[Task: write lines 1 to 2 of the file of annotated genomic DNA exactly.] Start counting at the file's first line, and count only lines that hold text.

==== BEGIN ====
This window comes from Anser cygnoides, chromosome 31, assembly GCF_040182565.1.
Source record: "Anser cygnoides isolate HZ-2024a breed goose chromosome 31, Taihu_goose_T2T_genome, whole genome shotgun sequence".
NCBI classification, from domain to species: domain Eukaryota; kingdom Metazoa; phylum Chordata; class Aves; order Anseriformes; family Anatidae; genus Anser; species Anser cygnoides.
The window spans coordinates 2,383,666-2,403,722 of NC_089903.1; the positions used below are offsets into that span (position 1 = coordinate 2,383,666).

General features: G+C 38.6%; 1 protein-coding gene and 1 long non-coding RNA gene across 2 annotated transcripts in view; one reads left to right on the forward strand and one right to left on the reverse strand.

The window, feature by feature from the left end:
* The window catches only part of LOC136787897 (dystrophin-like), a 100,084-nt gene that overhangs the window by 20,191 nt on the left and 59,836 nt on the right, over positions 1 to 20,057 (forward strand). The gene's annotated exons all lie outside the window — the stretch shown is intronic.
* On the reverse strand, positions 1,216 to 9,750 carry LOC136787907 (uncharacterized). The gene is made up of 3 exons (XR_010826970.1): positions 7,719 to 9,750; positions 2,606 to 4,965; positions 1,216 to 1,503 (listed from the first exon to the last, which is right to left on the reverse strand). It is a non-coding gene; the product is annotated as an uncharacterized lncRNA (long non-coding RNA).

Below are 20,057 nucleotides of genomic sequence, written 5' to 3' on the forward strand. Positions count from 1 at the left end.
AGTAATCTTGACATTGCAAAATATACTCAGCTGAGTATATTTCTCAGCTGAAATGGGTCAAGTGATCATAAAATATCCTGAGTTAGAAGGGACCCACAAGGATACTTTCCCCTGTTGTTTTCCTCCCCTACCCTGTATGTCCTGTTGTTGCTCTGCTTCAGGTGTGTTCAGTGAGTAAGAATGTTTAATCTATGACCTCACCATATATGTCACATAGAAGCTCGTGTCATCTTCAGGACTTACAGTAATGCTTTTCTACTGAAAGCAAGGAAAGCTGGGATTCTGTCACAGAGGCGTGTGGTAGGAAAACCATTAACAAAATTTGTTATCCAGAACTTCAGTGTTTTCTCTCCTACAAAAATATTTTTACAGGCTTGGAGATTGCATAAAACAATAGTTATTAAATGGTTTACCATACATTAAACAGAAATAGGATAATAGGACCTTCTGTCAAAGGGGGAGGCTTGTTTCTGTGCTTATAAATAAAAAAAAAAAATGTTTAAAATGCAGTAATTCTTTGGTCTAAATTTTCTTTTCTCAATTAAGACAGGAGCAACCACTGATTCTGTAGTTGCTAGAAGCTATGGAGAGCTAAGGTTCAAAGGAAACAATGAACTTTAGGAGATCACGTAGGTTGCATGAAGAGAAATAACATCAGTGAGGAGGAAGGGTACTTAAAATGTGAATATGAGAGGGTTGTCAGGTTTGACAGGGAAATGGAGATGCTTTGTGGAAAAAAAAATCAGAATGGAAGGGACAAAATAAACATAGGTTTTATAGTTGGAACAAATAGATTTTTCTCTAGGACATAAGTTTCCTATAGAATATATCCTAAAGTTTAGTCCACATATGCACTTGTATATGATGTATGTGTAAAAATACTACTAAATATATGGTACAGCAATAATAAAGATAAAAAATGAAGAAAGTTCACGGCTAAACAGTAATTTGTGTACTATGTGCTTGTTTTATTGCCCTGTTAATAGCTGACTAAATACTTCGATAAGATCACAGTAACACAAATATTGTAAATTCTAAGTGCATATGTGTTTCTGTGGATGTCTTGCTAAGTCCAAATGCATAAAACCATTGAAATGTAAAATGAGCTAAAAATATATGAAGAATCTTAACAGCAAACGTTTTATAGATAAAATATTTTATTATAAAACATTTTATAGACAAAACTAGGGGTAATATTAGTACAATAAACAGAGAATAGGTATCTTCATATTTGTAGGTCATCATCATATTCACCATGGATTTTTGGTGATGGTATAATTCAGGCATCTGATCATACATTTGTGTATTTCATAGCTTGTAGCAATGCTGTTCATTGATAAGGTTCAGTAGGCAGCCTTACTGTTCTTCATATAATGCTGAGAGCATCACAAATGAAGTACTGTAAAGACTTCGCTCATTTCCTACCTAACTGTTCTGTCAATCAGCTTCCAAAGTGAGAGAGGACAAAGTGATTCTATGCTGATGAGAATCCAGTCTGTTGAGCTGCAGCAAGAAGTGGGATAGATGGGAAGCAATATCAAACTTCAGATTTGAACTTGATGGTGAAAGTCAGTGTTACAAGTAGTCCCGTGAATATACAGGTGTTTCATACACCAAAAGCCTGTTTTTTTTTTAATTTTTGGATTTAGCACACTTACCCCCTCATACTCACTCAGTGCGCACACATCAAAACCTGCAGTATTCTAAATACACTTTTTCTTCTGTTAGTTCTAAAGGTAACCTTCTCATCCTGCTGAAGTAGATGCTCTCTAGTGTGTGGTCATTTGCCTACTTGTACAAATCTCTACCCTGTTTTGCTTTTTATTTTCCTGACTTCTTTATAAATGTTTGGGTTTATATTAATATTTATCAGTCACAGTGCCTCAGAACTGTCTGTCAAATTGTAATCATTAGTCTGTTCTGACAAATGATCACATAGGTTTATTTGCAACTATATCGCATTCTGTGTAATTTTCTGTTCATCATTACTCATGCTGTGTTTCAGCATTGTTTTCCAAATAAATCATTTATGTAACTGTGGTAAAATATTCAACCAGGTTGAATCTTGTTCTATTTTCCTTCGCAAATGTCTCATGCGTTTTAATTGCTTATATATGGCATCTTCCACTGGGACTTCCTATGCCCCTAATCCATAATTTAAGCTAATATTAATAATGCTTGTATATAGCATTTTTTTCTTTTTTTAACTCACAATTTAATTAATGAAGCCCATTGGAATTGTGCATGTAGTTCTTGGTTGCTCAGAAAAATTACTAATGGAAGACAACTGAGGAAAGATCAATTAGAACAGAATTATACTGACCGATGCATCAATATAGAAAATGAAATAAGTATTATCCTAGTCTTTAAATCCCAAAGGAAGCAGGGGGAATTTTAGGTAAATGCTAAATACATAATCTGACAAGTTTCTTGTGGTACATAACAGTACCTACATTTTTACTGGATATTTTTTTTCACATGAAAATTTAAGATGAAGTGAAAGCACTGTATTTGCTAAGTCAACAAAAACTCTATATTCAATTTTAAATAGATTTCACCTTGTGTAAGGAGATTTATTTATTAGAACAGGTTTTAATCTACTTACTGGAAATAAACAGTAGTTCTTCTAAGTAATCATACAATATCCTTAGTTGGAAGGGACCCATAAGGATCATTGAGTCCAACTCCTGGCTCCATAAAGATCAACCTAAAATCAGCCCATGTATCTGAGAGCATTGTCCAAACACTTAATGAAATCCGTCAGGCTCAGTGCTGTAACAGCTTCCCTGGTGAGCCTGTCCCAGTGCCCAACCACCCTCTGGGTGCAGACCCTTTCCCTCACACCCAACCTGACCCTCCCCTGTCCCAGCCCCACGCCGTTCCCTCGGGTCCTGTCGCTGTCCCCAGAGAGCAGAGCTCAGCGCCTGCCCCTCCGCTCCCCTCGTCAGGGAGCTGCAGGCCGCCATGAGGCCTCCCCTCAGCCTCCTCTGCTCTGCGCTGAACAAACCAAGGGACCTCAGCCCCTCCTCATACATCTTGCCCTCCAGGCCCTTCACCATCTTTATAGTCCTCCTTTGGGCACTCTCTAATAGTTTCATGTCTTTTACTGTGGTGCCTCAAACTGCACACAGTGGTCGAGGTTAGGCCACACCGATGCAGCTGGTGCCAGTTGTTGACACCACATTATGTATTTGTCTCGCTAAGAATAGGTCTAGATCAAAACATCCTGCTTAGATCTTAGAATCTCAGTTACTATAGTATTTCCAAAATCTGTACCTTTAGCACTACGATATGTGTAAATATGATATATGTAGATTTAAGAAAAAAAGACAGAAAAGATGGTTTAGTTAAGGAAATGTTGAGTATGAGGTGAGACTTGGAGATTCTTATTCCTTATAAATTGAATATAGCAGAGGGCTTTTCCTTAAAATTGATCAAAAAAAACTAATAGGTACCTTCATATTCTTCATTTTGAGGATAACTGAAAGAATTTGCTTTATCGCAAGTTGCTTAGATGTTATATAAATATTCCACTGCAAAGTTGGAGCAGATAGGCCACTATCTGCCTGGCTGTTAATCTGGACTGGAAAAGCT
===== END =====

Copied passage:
This window comes from Anser cygnoides, chromosome 31, assembly GCF_040182565.1.
Source record: "Anser cygnoides isolate HZ-2024a breed goose chromosome 31, Taihu_goose_T2T_genome, whole genome shotgun sequence".